Introduction to SailsJS

Over the past few days, I've started working on rewriting one of the web applications I manage using SailsJS, a NodeJS MVC framework that's built on top of Express and is intended to mimic Rails MVC patterning and functionality. Part of Sails' unique appeal is that it provides fantastic out-of-the-box support for data-driven applications: a RESTful JSON API is automatically generated for each model, saving time writing backend code for single-page apps in Backbone, Angular, and the like. Sails also provides automatic support for realtime apps, making it a good choice for chatrooms, multiplayer games, and the like.

Sails is a fairly new framework (as with everything on Node); tutorials exist but are fairly few and far between. The documentation is actually pretty fantastic; it's probably my favorite documentation of any framework I've encountered, including Rails. Sails was my first experience writing server-side Javascript but I was able to hit the ground running pretty quickly. One of the more useful general tutorials that I found was Working with Data in Sails.js on nettuts+; it describes how to create a complete simple chat application using Sails and Backbone and provides a good example of a complete Sails application to give you a sense of how everything fits together.

To manage things like authentication and access control, Sails uses special classes called policies. Again, the documentation is quite sufficient, but policies essentially function like strategies in other frameworks. You define a particular function (like isAuthenticated or isAdmin) in a file of the same name in the api/Policies folder, and then link that policy to a route or set of routes in the config/policies config file. This tutorial by Jethro Kuan elaborates on how to integrate Sails with Passport.js using policies if you're so inclined.

Sails provides automatic asset compilation and linking, much the same as Rails does. To enable this, you simply place your assets inside a linker subdirectory of the assets folder and ensure that Gruntfile.js contains the desired location (further documentation here). Coming from Rails (and being a Foundation aficionado), SASS is my preferred CSS precompiler. Sails doesn't quite include SASS support out-of-the-box, but it's pretty easy to add by modifying the Gruntfile; this tutorial lays out the steps required. As with Rails, you can modify the production Gruntfile to combine and minify CSS (SASS) and Javascript assets down to one file, to save bandwidth and HTTP calls in the deployed application. Additionally, it's possible to integrate and autolink bower assets (like the Foundation framework). To do this, create a .bowerrc file in the project root directory, with the following contents:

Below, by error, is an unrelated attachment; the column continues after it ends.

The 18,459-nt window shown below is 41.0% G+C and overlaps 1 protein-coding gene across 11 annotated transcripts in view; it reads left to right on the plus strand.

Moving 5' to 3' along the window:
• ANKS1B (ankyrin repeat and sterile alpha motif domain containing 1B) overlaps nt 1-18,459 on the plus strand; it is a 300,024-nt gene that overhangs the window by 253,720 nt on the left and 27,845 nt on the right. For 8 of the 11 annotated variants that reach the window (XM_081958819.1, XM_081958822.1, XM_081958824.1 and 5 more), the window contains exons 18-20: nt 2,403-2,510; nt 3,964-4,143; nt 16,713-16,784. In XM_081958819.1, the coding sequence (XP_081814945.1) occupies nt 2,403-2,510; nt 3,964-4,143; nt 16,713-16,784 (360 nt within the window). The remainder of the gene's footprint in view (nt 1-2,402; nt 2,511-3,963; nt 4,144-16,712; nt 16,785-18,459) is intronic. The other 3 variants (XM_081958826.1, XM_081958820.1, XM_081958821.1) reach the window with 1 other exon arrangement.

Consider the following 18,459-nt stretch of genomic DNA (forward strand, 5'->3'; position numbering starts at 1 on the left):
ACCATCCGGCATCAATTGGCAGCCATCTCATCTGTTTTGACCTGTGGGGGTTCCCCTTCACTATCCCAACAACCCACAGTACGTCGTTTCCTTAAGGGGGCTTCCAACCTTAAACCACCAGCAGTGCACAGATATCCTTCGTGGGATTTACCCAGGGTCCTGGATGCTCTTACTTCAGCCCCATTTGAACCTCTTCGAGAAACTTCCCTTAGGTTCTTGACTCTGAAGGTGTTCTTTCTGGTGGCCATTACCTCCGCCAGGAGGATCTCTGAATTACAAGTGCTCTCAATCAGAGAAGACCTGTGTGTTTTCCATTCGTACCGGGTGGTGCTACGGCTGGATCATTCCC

"directory": "assets/linker/bower_components"

After creating this file, assets installed with bower will be placed in the bower_components folder, and autolinked since they're in a subdirectory of the linker folder.

Conveniently, Sails is database-agnostic; it uses a library called Waterline as a database ORM layer, meaning that your models look the same regardless of which database option you choose. A number of popular databases are already supported: PostgreSQL, MySQL, and MongoDB have community adapters, and you can also store data in memory (useful for testing) or directly on disk. With Waterline, database table creation and migration is automatic; you just define the appropriate attributes and validations in your model, and the underlying SQL table is automatically generated when Sails is run.

Overall, I enjoyed my first experience with NodeJS and Sails, and I plan to use it again in the future. Sails is definitely written with API usage in mind (rather than being a full-featured, comfortable backend framework like Rails), but it was definitely capable and leverages the blazing-fast power of server-side Javascript, unlike the frequently sluggish Rails. Sails is under steady development and appears to have a bright future.